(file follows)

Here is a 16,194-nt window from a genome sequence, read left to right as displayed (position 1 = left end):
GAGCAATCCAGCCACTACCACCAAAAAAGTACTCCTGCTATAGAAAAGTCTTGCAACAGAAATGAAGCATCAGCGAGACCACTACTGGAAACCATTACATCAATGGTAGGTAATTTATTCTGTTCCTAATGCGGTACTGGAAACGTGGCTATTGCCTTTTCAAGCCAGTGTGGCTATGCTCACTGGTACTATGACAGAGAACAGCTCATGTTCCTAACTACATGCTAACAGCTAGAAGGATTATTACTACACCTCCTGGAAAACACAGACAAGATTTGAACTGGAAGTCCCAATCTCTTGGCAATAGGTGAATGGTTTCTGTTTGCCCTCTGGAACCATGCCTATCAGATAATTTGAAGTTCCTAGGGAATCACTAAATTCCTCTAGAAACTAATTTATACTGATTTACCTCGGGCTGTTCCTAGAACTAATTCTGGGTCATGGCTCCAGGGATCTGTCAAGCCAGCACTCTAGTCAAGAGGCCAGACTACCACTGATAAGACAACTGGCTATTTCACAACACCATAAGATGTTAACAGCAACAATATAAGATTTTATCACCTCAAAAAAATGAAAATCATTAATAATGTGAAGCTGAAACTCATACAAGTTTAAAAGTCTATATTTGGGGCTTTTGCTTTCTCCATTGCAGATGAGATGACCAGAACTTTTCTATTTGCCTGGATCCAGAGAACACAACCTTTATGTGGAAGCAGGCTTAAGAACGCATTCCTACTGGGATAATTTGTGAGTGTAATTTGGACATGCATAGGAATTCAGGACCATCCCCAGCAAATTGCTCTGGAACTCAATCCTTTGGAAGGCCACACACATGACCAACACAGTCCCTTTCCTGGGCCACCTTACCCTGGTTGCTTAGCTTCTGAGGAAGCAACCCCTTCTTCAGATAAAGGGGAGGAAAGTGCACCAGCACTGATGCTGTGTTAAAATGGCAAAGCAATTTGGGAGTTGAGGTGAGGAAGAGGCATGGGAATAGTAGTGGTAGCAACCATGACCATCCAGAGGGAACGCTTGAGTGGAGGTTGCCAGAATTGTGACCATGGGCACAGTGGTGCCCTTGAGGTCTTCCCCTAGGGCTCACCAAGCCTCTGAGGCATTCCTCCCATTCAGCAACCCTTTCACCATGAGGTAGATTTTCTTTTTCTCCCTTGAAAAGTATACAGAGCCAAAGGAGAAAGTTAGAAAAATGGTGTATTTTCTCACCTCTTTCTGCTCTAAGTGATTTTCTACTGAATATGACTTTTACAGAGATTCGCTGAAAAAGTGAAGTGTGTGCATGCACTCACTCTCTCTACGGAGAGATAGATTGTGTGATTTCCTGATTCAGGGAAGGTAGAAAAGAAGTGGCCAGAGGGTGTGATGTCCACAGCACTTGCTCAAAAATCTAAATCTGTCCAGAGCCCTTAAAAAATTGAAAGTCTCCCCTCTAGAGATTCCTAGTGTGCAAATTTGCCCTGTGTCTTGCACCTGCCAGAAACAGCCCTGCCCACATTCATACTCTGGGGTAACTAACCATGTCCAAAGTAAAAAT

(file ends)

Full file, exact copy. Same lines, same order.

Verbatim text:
Here is a 16,194-nt window from a genome sequence, read left to right as displayed (position 1 = left end):
GAGCAATCCAGCCACTACCACCAAAAAAGTACTCCTGCTATAGAAAAGTCTTGCAACAGAAATGAAGCATCAGCGAGACCACTACTGGAAACCATTACATCAATGGTAGGTAATTTATTCTGTTCCTAATGCGGTACTGGAAACGTGGCTATTGCCTTTTCAAGCCAGTGTGGCTATGCTCACTGGTACTATGACAGAGAACAGCTCATGTTCCTAACTACATGCTAACAGCTAGAAGGATTATTACTACACCTCCTGGAAAACACAGACAAGATTTGAACTGGAAGTCCCAATCTCTTGGCAATAGGTGAATGGTTTCTGTTTGCCCTCTGGAACCATGCCTATCAGATAATTTGAAGTTCCTAGGGAATCACTAAATTCCTCTAGAAACTAATTTATACTGATTTACCTCGGGCTGTTCCTAGAACTAATTCTGGGTCATGGCTCCAGGGATCTGTCAAGCCAGCACTCTAGTCAAGAGGCCAGACTACCACTGATAAGACAACTGGCTATTTCACAACACCATAAGATGTTAACAGCAACAATATAAGATTTTATCACCTCAAAAAAATGAAAATCATTAATAATGTGAAGCTGAAACTCATACAAGTTTAAAAGTCTATATTTGGGGCTTTTGCTTTCTCCATTGCAGATGAGATGACCAGAACTTTTCTATTTGCCTGGATCCAGAGAACACAACCTTTATGTGGAAGCAGGCTTAAGAACGCATTCCTACTGGGATAATTTGTGAGTGTAATTTGGACATGCATAGGAATTCAGGACCATCCCCAGCAAATTGCTCTGGAACTCAATCCTTTGGAAGGCCACACACATGACCAACACAGTCCCTTTCCTGGGCCACCTTACCCTGGTTGCTTAGCTTCTGAGGAAGCAACCCCTTCTTCAGATAAAGGGGAGGAAAGTGCACCAGCACTGATGCTGTGTTAAAATGGCAAAGCAATTTGGGAGTTGAGGTGAGGAAGAGGCATGGGAATAGTAGTGGTAGCAACCATGACCATCCAGAGGGAACGCTTGAGTGGAGGTTGCCAGAATTGTGACCATGGGCACAGTGGTGCCCTTGAGGTCTTCCCCTAGGGCTCACCAAGCCTCTGAGGCATTCCTCCCATTCAGCAACCCTTTCACCATGAGGTAGATTTTCTTTTTCTCCCTTGAAAAGTATACAGAGCCAAAGGAGAAAGTTAGAAAAATGGTGTATTTTCTCACCTCTTTCTGCTCTAAGTGATTTTCTACTGAATATGACTTTTACAGAGATTCGCTGAAAAAGTGAAGTGTGTGCATGCACTCACTCTCTCTACGGAGAGATAGATTGTGTGATTTCCTGATTCAGGGAAGGTAGAAAAGAAGTGGCCAGAGGGTGTGATGTCCACAGCACTTGCTCAAAAATCTAAATCTGTCCAGAGCCCTTAAAAAATTGAAAGTCTCCCCTCTAGAGATTCCTAGTGTGCAAATTTGCCCTGTGTCTTGCACCTGCCAGAAACAGCCCTGCCCACATTCATACTCTGGGGTAACTAACCATGTCCAAAGTAAAAAT